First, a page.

Wilhelmsen’s latest rope technology reduces snap-back riskMay 28, 2019 09:41 AM
(LYSAKER, Norway) — Despite the industry’s best intentions, such as designating hazardous snap-back zones on mooring decks, or the drawing up of detailed line management and mooring plans, mooring remains a high-risk task. Serious, often fatal, accidents continue to happen with regularity, with seemingly no end in sight. Until now.
Proving impossible to accurately calculate or predict just how fiber ropes will behave when they fail and snap, Wilhelmsen Ships Service has instead developed a unique solution which dramatically reduces a rope’s recoil, or snap-back potential.
The Snap Back Arrestor (SBA) is an energy-absorbing core that sits within the company’s Timm Master 12-strand plaited, mixed polymer rope. With the appearance of a rope, held within the heart of a 12-strand mooring line, if the outer, load-bearing construction breaks, the SBA absorbs the snap-back forces, transforming them from a potentially deadly snap to a much safer slump.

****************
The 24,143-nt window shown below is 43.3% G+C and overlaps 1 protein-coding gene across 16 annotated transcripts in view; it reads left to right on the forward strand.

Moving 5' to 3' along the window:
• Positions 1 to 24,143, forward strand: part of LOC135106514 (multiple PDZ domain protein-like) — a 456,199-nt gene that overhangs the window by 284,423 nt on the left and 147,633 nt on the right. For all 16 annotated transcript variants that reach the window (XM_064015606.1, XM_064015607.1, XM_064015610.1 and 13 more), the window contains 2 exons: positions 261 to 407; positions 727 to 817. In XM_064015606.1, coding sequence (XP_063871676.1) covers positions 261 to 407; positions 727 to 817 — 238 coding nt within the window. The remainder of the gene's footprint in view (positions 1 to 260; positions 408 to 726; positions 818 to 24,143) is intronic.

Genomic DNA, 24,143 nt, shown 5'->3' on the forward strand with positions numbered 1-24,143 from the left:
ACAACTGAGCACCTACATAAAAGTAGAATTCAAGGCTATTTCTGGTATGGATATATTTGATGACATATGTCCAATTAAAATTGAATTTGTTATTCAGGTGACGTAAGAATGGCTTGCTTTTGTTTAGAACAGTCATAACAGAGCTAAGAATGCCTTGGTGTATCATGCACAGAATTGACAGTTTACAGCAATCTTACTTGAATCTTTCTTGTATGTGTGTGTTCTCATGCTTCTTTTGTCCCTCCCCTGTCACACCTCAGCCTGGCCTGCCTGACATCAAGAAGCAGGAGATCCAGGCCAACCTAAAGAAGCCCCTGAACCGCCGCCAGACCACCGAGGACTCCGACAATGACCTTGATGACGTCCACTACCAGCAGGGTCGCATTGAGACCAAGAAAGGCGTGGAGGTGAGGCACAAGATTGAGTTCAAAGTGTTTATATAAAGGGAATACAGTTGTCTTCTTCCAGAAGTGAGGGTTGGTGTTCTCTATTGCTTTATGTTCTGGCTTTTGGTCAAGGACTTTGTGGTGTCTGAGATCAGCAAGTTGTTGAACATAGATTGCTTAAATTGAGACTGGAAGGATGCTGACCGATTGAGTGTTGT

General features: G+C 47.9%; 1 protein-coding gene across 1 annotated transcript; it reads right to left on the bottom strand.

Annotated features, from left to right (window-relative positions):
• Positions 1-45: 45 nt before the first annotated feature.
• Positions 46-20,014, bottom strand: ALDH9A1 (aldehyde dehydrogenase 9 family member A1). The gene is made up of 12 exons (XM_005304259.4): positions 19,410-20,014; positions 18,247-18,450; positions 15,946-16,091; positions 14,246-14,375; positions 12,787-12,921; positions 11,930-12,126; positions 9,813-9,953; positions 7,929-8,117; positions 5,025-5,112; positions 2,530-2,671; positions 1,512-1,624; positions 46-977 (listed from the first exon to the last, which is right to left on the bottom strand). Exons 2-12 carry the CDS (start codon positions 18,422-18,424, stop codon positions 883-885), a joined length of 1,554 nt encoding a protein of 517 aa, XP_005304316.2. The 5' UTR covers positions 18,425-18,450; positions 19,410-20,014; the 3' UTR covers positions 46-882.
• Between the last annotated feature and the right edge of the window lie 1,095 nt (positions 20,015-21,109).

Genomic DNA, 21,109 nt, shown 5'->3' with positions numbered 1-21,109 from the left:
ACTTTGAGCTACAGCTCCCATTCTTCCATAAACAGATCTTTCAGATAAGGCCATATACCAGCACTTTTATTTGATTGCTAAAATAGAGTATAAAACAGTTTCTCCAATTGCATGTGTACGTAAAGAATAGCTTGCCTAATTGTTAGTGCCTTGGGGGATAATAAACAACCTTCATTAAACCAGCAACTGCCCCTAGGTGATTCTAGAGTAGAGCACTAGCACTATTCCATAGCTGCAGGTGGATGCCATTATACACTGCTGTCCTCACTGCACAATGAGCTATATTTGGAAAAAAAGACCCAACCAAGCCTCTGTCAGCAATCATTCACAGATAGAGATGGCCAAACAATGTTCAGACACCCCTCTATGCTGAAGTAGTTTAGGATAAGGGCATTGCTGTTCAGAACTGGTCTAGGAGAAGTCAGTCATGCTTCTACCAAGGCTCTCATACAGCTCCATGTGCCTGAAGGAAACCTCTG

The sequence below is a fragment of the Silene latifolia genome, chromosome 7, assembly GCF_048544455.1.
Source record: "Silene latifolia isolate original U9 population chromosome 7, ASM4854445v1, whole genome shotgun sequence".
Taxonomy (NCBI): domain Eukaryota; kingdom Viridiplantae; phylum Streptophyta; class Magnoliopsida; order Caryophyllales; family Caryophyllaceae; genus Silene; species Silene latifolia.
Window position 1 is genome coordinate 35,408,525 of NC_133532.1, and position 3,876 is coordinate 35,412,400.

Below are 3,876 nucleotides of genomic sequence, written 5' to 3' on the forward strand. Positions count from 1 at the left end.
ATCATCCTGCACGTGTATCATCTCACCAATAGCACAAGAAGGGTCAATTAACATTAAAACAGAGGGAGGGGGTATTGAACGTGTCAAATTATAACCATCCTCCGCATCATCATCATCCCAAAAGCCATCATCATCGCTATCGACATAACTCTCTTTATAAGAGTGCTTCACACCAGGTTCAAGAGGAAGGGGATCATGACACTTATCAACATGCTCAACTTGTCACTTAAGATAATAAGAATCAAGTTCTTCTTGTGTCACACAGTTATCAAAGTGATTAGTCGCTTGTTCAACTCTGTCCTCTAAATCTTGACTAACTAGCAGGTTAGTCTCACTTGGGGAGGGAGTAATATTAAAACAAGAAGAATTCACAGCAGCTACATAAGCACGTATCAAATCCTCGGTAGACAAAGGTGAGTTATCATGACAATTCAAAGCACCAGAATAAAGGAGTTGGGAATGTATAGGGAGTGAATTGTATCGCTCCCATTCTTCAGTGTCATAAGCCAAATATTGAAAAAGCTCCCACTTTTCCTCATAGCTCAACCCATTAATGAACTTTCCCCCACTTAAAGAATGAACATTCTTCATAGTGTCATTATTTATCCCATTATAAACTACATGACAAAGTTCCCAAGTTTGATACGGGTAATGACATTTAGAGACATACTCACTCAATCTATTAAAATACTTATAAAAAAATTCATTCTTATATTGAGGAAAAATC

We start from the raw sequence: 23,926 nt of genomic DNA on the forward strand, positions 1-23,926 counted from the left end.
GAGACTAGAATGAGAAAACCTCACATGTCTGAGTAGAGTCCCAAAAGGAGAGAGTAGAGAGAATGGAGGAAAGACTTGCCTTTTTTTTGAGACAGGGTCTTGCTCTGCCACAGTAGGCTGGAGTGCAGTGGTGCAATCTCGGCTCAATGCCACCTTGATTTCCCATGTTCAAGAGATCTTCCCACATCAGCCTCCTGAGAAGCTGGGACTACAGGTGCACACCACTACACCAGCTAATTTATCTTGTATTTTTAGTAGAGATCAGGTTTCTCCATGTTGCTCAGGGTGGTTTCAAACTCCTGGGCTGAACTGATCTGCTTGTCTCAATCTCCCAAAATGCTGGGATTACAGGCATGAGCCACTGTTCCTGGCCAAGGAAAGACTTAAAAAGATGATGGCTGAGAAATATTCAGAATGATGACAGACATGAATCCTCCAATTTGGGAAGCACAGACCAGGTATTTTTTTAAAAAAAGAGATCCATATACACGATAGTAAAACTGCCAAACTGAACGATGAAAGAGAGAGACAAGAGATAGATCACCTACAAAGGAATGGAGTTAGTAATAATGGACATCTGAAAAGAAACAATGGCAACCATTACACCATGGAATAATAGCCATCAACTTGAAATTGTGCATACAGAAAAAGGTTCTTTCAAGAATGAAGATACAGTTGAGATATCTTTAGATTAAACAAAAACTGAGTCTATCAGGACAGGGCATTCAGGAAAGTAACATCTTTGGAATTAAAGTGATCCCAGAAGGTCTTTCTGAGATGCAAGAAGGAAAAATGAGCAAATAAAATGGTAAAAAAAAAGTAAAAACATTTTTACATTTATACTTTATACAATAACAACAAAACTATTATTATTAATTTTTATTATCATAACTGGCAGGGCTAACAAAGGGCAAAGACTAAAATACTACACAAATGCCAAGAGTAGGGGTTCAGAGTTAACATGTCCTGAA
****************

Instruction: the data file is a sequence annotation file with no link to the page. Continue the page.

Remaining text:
In development for close to seven years, the Timm Snap Back Arrestor is the result of a laborious process of trial and error, with 25 different variants of the system put through their paces in more than 120 different tests. Finally identifying a viable alternative in early 2016, DNV GL verified Wilhelmsen’s SBA solution in May 2016. Since then the Timm Master 12 SBA has been exhaustively tested, passing both TCLL testing and OCIMF MEG4 tests, in both dry and wet conditions.
Tried, tested and recently type-approved by DNV GL, the Timm Master 12 SBA is produced according to ISO 9554:2010 and ISO 10556:2009 and tested according to ISO 2307:2010. It has also been tested according to the latest edition of the OCIMF Mooring Equipment Guidelines.
The Snap Back Arrestor technology used in the Timm Master 12 will be rolled out across Timm’s entire 12-strand range.
For more information, visit www.wilhelmsen.com.Edit Module